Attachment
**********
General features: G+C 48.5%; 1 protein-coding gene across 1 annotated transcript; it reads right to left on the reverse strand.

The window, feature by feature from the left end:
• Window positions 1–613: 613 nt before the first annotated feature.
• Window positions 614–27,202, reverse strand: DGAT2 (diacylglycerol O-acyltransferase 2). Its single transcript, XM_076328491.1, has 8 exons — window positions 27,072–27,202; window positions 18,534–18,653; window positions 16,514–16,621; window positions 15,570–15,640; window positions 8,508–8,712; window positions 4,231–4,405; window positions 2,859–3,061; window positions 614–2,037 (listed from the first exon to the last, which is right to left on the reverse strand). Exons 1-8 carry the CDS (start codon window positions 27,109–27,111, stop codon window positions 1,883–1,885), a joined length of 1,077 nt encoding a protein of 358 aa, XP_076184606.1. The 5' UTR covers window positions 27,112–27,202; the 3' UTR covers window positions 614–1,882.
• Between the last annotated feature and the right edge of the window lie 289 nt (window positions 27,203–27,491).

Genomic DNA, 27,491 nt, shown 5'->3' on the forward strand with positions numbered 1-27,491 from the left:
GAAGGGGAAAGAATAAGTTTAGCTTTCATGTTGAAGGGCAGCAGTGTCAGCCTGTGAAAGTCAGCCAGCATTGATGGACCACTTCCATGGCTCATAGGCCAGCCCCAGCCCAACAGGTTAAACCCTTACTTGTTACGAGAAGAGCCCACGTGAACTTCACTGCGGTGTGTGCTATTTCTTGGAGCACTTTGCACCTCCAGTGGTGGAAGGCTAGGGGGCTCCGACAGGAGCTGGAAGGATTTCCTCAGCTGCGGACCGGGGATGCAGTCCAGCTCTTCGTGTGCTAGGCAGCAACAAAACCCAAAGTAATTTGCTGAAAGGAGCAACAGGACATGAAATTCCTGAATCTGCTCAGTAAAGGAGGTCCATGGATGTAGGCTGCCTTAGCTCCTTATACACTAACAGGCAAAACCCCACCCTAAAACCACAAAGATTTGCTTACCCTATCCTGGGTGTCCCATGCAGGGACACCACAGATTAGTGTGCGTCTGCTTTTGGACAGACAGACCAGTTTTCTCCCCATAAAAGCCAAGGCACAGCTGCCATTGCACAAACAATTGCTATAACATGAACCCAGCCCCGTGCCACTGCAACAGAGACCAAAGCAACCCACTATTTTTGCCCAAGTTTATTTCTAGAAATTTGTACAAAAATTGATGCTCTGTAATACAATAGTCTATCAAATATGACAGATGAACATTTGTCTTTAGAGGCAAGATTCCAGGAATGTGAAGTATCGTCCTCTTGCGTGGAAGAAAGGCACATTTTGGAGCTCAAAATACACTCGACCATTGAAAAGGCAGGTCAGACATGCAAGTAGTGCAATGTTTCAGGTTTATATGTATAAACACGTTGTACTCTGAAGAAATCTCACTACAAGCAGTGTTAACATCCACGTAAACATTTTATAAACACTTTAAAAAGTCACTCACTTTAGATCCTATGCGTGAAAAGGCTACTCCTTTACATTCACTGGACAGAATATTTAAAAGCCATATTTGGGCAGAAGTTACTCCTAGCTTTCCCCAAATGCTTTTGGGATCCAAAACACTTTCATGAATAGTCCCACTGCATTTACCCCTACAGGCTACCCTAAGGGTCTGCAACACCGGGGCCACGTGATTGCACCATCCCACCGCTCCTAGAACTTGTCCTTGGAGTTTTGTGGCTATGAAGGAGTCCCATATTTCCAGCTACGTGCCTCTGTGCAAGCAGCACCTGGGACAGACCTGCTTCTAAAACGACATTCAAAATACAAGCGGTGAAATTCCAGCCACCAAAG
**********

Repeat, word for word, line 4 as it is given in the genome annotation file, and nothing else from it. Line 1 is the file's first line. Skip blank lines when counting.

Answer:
• Window positions 614–27,202, reverse strand: DGAT2 (diacylglycerol O-acyltransferase 2). Its single transcript, XM_076328491.1, has 8 exons — window positions 27,072–27,202; window positions 18,534–18,653; window positions 16,514–16,621; window positions 15,570–15,640; window positions 8,508–8,712; window positions 4,231–4,405; window positions 2,859–3,061; window positions 614–2,037 (listed from the first exon to the last, which is right to left on the reverse strand). Exons 1-8 carry the CDS (start codon window positions 27,109–27,111, stop codon window positions 1,883–1,885), a joined length of 1,077 nt encoding a protein of 358 aa, XP_076184606.1. The 5' UTR covers window positions 27,112–27,202; the 3' UTR covers window positions 614–1,882.